Back in May, a Hasidic newspaper in Brooklyn airbrushed Secretary of State Hillary Clinton and Counterterrorism Director Audrey Tomason out of that photo of a group of White House insiders watching the Osama bin Laden raid. And people freaked out about it. It caused quite the kerfuffle for the paper, Di Tzitung. I thought the media coverage of the incident was fine, but Ira Rifkin left a comment to that post that stayed with me:
While it’s easy to criticize Di Tzitung it’s also beside the point.
Di Tzitung’s readers live in a different world, one far more insular than the world most of us frequent.
Its raison d’tre is not to inform so much as it to support a world view and its community’s religious/social standards.
Think of it as a house organ far removed from the standards of mainstream journalism, just like so many other religious publications.
I thought of it again when reading this fantastic story by the great Ari Goldman in The Jewish Week about the differences between mainstream and tabloid media coverage of the murder of 8-year-old Leiby Kletzky and what was found in the Hasidic press.
The article explains how the newspaper Hamodia was on the story from the moment the boy disappeared. But once the boy was found dead, their coverage changed dramatically:
While the tabloids were on the story from the beginning, reporting the disappearance of the boy and the search that was underway, the New York Times came to it late. The Times, which generally shies away from “missing children” stories, did not write about Leiby until he was found dead. Then they pulled out all the stops.
The Times was, to be sure, more understated than the tabloids, but all the gory details of the murder were there. Over the next few days, the paper explored the story from every angle, including a front page report on what the Orthodox community has done in recent years to investigate sexual predators in its midst. Joseph Berger wrote a touching article about the ritual of shiva and Clyde Haberman did a sensitive interview with the father of another celebrated kidnap victim, Etan Patz.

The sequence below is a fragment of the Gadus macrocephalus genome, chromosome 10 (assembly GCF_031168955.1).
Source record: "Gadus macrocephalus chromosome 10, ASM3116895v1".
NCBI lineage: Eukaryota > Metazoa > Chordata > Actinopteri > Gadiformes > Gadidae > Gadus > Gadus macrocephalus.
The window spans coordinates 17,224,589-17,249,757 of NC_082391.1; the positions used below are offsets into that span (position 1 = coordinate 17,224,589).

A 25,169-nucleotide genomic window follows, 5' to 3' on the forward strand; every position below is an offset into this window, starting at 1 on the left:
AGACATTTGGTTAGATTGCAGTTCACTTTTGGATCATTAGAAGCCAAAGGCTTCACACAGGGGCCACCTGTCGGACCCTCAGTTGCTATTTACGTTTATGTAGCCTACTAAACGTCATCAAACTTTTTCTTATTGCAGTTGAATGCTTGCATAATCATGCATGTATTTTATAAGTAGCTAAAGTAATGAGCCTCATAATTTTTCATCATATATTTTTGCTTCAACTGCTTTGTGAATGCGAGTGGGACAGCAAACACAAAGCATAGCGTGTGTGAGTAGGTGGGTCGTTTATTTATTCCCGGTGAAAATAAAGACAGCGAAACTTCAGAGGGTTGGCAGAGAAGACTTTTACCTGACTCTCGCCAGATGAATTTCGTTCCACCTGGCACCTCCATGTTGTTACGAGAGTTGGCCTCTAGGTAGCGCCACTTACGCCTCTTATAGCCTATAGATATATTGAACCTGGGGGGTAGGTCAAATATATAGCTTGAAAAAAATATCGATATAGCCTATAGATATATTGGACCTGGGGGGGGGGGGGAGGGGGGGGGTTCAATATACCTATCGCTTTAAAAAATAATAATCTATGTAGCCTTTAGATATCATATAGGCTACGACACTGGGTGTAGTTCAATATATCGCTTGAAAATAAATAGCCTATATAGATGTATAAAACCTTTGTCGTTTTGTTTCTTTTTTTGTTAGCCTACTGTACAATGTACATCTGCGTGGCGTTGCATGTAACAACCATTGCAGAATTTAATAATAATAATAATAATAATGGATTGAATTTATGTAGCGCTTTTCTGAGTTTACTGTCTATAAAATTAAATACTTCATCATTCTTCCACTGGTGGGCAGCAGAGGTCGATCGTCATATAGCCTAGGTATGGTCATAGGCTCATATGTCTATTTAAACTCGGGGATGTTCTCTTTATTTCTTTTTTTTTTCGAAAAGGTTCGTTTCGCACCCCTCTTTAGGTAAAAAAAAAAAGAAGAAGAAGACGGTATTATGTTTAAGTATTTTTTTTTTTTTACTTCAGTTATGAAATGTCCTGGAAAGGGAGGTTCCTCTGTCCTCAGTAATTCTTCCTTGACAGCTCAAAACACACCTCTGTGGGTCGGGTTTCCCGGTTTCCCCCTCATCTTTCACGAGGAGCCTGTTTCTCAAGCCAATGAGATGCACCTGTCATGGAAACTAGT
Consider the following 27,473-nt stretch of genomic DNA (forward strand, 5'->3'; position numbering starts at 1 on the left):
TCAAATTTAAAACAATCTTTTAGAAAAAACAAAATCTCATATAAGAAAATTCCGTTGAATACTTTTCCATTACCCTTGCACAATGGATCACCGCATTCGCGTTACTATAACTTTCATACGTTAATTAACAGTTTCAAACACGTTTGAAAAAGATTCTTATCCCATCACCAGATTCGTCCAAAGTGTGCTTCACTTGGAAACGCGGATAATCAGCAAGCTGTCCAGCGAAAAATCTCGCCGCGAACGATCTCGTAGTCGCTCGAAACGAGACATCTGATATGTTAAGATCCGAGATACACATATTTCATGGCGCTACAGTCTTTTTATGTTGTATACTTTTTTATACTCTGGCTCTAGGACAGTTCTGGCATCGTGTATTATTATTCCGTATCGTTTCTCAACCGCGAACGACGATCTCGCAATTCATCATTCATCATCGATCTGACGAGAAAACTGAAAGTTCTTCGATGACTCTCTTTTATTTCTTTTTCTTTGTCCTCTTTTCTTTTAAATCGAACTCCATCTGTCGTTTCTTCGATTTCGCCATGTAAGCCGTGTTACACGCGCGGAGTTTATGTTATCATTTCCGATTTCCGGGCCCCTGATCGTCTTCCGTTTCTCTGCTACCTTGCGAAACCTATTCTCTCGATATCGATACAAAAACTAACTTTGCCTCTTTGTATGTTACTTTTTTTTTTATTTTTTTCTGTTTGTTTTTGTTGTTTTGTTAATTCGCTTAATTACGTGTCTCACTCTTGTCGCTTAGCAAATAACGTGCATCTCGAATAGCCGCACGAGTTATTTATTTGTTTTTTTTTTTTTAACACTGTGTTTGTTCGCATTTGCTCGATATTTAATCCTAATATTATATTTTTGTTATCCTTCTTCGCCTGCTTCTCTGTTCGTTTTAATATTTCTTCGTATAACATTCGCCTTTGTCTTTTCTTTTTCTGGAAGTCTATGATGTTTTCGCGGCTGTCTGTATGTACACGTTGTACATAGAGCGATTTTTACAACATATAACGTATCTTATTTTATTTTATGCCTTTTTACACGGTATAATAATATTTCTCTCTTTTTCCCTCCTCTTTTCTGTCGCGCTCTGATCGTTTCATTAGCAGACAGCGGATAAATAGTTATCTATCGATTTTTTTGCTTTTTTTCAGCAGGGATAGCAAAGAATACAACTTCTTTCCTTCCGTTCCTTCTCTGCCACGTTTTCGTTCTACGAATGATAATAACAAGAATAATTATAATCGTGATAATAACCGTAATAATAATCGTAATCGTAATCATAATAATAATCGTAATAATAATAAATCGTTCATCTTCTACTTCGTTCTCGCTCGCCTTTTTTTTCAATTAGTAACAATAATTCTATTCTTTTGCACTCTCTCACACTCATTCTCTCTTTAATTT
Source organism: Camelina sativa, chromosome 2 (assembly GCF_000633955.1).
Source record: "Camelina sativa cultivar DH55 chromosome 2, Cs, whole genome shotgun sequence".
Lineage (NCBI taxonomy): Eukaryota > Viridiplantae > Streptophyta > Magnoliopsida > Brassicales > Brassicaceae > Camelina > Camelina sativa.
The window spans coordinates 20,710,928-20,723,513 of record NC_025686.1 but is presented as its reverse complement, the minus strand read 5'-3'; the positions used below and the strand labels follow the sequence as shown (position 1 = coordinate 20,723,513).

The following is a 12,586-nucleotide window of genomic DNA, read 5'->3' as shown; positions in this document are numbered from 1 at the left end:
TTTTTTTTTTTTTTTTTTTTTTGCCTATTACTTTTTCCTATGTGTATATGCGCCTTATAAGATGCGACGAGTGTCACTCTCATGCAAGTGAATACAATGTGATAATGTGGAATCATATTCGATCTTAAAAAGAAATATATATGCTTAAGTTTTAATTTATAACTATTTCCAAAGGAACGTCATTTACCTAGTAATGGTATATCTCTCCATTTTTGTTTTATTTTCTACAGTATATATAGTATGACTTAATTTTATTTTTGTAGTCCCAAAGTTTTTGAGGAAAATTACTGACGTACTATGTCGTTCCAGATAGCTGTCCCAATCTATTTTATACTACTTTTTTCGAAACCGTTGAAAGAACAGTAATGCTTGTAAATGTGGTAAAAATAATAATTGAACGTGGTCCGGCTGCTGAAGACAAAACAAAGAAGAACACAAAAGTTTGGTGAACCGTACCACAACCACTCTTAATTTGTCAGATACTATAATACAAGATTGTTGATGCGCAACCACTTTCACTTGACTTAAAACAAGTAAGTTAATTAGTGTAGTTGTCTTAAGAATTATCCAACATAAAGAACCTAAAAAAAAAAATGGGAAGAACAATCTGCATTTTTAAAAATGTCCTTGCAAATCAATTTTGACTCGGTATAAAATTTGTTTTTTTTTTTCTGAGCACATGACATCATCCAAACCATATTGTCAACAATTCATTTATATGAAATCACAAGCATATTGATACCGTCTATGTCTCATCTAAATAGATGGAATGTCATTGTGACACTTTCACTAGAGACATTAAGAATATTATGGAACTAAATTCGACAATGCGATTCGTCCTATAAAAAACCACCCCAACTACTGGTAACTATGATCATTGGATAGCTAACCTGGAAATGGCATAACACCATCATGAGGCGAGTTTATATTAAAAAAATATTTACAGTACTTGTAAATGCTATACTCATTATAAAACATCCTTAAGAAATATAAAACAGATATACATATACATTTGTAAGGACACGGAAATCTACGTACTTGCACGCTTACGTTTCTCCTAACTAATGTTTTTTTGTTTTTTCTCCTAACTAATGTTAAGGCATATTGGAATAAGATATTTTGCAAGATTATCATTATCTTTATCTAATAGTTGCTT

Hamodia’s coverage, on the other hand, was incredibly restrained. An article about Police Commissioner Raymond Kelly’s press conference only suggested the horror without detailing it. “Every piece of information increased the pain within the press briefing room,” the unnamed Hamodia reporter wrote without telling what the information was. “Seasoned reporters – who have heard it all – were visibly shaken by the steady shower of facts.”
There are more examples of this restraint and then an explanation of why:
Rabbi Avi Shafran, director of public affairs at Agudath Israel of America and an editor at another Haredi publication, Ami Magazine, said that the restraint shown by Hamodia “was very characteristic” of such papers. “Events may be important, but grisly details are seen as unseemly to write about,” he said. “And what’s more, children read such papers too and there is a haredi reluctance to expose young kids to such details.”
The coverage of the funeral, on the other hand, is vivid. Goldman ends with the following thought:
As I read the restrained Hamodia coverage I thought that there was more involved here than just, as Rabbi Shafran said, protecting the children from the “grisly details.” Hamodia was playing a healing role in the community, much like the mainstream press did in the aftermath of the terrible events of 9/11. Remember back then? The mainstream press refrained from showing certain horrific images, like mangled body parts and people leaping to their death from the towers. The mainstream press also wrote hagiographic tributes to the fallen that made them seem more like heroes and angels than human beings.
In its coverage of the Leiby Kletzky tragedy, Hamodia reminds us that there are times for restraints, limits and self-censorship. Not everything has to be sensationalized. Mainstream journalism can learn something from them.
It was so easy to make fun of a Hasidic newspaper during the airbrushing incident. But I appreciate Goldman's thoughtful analysis of the service newspapers provide to bereaved communities. And I agree that restraint can be a virtue. What do you think?